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The Wild won't look the same next season, not after trading away its second-best scorer.

But the loss of Kevin Fiala could end up being the only significant change for the team. If so, that means the Wild returns the bulk of the lineup that finished top-five in the NHL with its most productive performance in franchise history.

"Right now, I'm pretty happy with where we are," General Manager Bill Guerin said. "But, like I've always said, if we can make our team better, I will."

That opportunity is on deck.

For the first time in three years, the draft won't be a virtual event, with picks being rattled off at Bell Centre in Montreal starting Thursday when the first round kicks off. This also brings GMs back to the draft floor, where trade talks can intensify.

Then, on July 13, the free-agent signing period opens, and so does the shopping spree.

Not everyone, though, has the same wallet.

After factoring in the buyouts of Zach Parise and Ryan Suter, which jump from approximately $4.7 million to almost $13 million, the Wild has less than $7 million in available salary cap space, according to Fortunately for the team, the majority of last season's roster is under contract: 11 forwards, six defensemen and a goalie after forward Connor Dewar signed a two-year, $1.6 million deal in June.

What's more, the most critical decision of the offseason has already been made.

Because of a limited budget, the Wild didn't have the capital to keep Fiala even though he was coming off a 33-goal, 85-point campaign. The team moved him to Los Angeles, where the 25-year-old Fiala received a lavish seven-year, $55.125 million contract, and the Wild secured assets valuable to the team while dealing with the rising cost of the Parise and Suter buyouts: a first-round draft pick and prospect in Gophers defenseman and Maple Grove native Brock Faber.

Now, the Wild is saddled with eight picks in the draft, including two in the first round and four in the top 56. The Wild also had a pair of first-round picks last year when the team selected goalie Jesper Wallstedt and defenseman Carson Lambos.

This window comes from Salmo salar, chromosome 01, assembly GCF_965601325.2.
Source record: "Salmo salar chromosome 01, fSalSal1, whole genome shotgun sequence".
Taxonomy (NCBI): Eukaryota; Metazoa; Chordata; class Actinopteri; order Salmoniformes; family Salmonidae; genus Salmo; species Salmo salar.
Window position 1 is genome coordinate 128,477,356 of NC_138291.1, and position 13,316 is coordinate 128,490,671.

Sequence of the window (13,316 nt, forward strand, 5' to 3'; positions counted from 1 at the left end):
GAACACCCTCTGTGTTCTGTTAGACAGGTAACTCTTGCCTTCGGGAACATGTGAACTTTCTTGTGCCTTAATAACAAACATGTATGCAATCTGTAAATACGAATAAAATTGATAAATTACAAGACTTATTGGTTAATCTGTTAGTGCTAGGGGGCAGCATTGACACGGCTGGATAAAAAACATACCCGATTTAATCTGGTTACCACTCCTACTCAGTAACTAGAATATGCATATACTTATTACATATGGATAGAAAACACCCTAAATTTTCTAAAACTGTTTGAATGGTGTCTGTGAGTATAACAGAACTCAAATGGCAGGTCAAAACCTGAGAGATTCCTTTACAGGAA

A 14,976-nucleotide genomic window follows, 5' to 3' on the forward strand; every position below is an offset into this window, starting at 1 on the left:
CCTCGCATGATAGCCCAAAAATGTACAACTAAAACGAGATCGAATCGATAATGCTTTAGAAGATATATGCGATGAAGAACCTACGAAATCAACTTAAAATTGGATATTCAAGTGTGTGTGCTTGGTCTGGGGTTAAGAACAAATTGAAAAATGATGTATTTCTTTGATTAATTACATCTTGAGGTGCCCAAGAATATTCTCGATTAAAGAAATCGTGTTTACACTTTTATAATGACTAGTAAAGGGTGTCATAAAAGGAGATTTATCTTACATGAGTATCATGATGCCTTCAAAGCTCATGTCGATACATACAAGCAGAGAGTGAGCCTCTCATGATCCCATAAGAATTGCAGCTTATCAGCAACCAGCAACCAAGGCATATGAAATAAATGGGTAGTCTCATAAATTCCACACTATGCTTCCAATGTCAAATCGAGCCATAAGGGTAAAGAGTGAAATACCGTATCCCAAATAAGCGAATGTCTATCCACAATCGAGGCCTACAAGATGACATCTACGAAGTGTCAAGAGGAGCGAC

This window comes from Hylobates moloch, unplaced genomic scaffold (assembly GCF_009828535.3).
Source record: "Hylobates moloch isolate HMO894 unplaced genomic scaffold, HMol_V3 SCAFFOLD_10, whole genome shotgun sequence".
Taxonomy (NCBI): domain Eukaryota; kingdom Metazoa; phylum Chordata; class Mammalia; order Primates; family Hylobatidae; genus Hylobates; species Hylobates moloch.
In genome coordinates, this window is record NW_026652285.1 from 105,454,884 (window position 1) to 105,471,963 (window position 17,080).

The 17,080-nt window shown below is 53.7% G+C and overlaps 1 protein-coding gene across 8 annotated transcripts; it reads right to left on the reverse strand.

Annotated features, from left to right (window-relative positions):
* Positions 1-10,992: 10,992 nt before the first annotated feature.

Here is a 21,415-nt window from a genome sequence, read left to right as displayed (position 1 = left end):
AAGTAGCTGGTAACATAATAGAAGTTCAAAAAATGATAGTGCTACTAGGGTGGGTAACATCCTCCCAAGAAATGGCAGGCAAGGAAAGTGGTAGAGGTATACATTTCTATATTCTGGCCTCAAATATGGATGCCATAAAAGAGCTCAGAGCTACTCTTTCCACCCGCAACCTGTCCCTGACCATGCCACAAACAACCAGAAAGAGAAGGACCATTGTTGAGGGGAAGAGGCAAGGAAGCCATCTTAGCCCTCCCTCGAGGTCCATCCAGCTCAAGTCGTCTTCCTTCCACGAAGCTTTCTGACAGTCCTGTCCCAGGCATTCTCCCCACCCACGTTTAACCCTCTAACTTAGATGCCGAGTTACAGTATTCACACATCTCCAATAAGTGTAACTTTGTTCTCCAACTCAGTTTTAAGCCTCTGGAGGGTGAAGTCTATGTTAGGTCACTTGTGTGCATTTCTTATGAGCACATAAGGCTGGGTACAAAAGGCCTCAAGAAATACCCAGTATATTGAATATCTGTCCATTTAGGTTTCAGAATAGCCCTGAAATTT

"It's extremely important," Guerin said. "We need younger guys. We need guys that don't make millions and millions of dollars. We just have to do it that way, and I think for long-term success as well we have to keep adding to our prospect pool."

With that in mind, an internal candidate such as Marco Rossi might help fill out the lineup in Fiala's absence. The team could also bring in another forward before next season, but the Wild needs its cap space to try to re-sign goaltender Marc-Andre Fleury and defenseman Jake Middleton.

Although the Wild has Middleton's rights since he is a restricted free agent, Fleury is an unrestricted free agent and gets to choose where he signs. Guerin said he didn't have an answer from Fleury yet, but Guerin has had conversations with Fleury's agent.

If the Wild can't bring back Fleury, the team could find a backup to play alongside Cam Talbot in free agency or even via trade.

Once that position is locked in, the Wild reaches a resolution with Middleton and potentially adds a forward, the team could be set for training camp. Personnel can still evolve, but the shuffle would be discretionary.

"It really depends on if other teams see players on our team that they like and they want to pursue them," Guerin said. "Then I'll listen to everything."